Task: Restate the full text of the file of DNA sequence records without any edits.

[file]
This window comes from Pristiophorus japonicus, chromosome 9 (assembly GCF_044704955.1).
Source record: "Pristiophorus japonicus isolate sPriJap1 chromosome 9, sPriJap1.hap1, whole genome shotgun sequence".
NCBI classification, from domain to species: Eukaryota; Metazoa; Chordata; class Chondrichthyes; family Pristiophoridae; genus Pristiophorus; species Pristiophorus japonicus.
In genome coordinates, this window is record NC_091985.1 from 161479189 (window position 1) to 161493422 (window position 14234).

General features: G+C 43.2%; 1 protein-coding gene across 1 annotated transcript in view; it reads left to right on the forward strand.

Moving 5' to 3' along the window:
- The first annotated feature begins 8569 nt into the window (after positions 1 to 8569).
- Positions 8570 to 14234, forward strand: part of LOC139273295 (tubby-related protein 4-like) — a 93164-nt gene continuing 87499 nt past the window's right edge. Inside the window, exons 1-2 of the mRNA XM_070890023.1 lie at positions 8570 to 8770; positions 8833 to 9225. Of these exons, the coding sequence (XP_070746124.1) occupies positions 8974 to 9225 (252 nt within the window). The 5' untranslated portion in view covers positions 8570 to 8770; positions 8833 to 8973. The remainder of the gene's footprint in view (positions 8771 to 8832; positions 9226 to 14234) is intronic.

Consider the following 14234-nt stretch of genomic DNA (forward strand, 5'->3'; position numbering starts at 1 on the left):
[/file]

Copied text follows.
This window comes from Pristiophorus japonicus, chromosome 9 (assembly GCF_044704955.1).
Source record: "Pristiophorus japonicus isolate sPriJap1 chromosome 9, sPriJap1.hap1, whole genome shotgun sequence".
NCBI classification, from domain to species: Eukaryota; Metazoa; Chordata; class Chondrichthyes; family Pristiophoridae; genus Pristiophorus; species Pristiophorus japonicus.
In genome coordinates, this window is record NC_091985.1 from 161479189 (window position 1) to 161493422 (window position 14234).

General features: G+C 43.2%; 1 protein-coding gene across 1 annotated transcript in view; it reads left to right on the forward strand.

Moving 5' to 3' along the window:
- The first annotated feature begins 8569 nt into the window (after positions 1 to 8569).
- Positions 8570 to 14234, forward strand: part of LOC139273295 (tubby-related protein 4-like) — a 93164-nt gene continuing 87499 nt past the window's right edge. Inside the window, exons 1-2 of the mRNA XM_070890023.1 lie at positions 8570 to 8770; positions 8833 to 9225. Of these exons, the coding sequence (XP_070746124.1) occupies positions 8974 to 9225 (252 nt within the window). The 5' untranslated portion in view covers positions 8570 to 8770; positions 8833 to 8973. The remainder of the gene's footprint in view (positions 8771 to 8832; positions 9226 to 14234) is intronic.

Consider the following 14234-nt stretch of genomic DNA (forward strand, 5'->3'; position numbering starts at 1 on the left):